My mom has told me the story countless times. I was 12 years old and most of my friends were starting to get boyfriends. “Do you wish you had a boyfriend?” she asked me one day after school. In my mind, I picture myself sassily snapping in her face before breaking out into song: “I-N-D-E-P-E-N-D-E-N-T , do you know what that mean? I pack my own lunch, I tie my own shoes … “
But, apparently, I actually rolled my eyes and said, “Please, Mom. Like I’m going to look back at when I’m 30 and be like, I wish I’d had a boyfriend when I was 12.”
It doesn’t have quite the same oomph, if you ask me, but people always seem to be impressed when they hear my reply, saying that my 12-year-old self was mature or wise or had perspective.
Personally, I find the story kind of sad.
Well, my 12-year-old self cared more about what 30-year-old me would think than what 12-year-old me really wanted. (Not that I wanted a boyfriend anyways, I ain’t nevah need no man.) And such a story is just one example of an incessant stream of forward-thinking that doesn’t stop even when we are 30-year-olds (okay, 21-year-olds). Of course, it’s not usually my dismissive idea of the future — that what happens now doesn’t matter all-that-much because one day it will just be the past. Instead, oftentimes it’s an optimistic vision of the future, and that can be just as dangerous.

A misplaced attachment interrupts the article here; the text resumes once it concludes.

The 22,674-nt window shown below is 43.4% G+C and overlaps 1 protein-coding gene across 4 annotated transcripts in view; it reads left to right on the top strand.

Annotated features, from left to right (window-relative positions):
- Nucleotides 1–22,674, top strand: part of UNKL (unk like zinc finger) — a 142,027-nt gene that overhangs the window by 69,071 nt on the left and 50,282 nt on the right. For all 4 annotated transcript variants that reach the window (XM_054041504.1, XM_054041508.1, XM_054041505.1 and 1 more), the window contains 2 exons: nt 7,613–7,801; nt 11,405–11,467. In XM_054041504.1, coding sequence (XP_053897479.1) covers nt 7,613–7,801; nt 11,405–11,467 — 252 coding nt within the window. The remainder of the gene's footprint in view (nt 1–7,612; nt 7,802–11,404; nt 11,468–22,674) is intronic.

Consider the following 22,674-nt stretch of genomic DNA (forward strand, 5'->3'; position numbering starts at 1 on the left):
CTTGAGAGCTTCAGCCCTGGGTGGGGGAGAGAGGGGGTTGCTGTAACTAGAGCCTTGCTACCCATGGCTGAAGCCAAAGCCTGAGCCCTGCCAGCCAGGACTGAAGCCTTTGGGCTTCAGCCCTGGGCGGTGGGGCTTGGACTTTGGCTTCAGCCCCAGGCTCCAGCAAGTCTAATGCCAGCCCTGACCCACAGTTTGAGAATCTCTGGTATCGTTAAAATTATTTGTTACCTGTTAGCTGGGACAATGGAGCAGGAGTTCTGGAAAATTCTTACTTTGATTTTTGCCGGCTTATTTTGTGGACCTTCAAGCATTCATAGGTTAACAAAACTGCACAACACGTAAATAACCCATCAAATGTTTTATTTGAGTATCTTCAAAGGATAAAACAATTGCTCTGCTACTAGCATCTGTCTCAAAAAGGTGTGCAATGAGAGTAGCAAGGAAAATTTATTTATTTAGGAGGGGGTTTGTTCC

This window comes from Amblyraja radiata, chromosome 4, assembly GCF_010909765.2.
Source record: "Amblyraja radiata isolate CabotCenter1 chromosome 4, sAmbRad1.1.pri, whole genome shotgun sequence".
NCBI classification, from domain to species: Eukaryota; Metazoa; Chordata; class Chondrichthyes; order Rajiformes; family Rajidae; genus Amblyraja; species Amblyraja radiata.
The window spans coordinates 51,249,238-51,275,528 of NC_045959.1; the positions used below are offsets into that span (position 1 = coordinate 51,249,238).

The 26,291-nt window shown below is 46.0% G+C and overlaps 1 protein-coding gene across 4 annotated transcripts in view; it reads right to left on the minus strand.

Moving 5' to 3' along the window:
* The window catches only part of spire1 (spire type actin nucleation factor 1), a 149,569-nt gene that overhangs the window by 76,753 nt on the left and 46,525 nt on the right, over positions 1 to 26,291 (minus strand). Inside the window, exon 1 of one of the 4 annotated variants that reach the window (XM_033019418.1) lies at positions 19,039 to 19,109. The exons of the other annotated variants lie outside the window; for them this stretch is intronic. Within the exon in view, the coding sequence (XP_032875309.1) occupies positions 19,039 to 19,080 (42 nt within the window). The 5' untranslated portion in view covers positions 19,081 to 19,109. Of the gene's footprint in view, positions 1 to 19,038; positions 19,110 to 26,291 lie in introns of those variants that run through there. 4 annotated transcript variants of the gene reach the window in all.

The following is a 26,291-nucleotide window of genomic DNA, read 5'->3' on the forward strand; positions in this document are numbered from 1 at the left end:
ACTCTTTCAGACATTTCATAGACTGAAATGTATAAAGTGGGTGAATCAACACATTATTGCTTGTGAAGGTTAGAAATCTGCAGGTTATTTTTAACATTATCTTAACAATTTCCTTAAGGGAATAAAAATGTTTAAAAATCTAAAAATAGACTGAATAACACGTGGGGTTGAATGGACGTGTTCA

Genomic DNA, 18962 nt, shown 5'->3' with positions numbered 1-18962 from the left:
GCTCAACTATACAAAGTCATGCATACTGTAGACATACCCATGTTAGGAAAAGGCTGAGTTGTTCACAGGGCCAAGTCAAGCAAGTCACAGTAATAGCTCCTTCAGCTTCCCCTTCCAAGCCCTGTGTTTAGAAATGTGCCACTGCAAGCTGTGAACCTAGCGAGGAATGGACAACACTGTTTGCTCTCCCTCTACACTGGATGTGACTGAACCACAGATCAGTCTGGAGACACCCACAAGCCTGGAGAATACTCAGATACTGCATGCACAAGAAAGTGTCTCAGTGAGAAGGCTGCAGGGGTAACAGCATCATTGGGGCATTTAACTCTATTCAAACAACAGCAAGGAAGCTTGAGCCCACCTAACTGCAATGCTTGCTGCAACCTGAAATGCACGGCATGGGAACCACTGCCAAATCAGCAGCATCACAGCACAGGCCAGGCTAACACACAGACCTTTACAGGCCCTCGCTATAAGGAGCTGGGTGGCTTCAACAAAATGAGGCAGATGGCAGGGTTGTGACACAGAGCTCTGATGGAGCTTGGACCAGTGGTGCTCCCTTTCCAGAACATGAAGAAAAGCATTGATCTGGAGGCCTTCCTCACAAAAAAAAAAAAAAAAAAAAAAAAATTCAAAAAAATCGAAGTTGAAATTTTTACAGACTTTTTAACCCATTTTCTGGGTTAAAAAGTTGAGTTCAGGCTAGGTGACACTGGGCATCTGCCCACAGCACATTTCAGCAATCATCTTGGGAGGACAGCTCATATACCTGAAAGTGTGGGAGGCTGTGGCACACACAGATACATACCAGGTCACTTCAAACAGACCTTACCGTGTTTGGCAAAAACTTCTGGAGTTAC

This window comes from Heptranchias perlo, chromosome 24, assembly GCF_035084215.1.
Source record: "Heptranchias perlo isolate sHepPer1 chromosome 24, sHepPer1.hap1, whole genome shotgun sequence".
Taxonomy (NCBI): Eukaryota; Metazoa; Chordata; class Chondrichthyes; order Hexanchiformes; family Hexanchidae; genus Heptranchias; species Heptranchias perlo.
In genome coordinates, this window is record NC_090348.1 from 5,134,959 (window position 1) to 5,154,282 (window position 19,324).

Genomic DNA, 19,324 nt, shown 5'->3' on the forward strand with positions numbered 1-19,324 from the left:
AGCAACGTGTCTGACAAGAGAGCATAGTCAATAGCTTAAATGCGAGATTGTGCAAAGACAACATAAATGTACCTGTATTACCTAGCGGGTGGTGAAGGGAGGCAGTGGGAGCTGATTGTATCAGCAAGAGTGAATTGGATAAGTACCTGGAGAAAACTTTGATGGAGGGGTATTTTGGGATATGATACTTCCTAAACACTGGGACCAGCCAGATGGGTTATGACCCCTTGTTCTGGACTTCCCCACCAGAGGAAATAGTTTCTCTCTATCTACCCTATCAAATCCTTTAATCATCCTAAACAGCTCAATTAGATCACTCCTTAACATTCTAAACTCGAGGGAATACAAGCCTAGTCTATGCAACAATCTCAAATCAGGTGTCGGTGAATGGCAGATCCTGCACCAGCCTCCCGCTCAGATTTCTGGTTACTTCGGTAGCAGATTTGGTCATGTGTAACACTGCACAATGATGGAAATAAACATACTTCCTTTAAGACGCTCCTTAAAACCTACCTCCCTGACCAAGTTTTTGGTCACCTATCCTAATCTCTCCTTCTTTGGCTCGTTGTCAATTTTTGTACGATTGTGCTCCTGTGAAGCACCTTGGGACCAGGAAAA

Because focusing on the future, like I did when I was 12, discounts the present.
Karl Marx touched on a similar concept when talking about religion, saying that it is “the sigh of the oppressed creature, the heart of a heartless world, just as it is the spirit of a spiritless situation. It is the opium of the people.” Religion promises paradise in the afterlife and provides an illusory, happier world for those who face economic hardship or inequality or struggles in this life. On the one hand, that may provide heart in a heartless world. But on the other, promising a glorious afterlife also gives little incentive to make the world any less heartless now.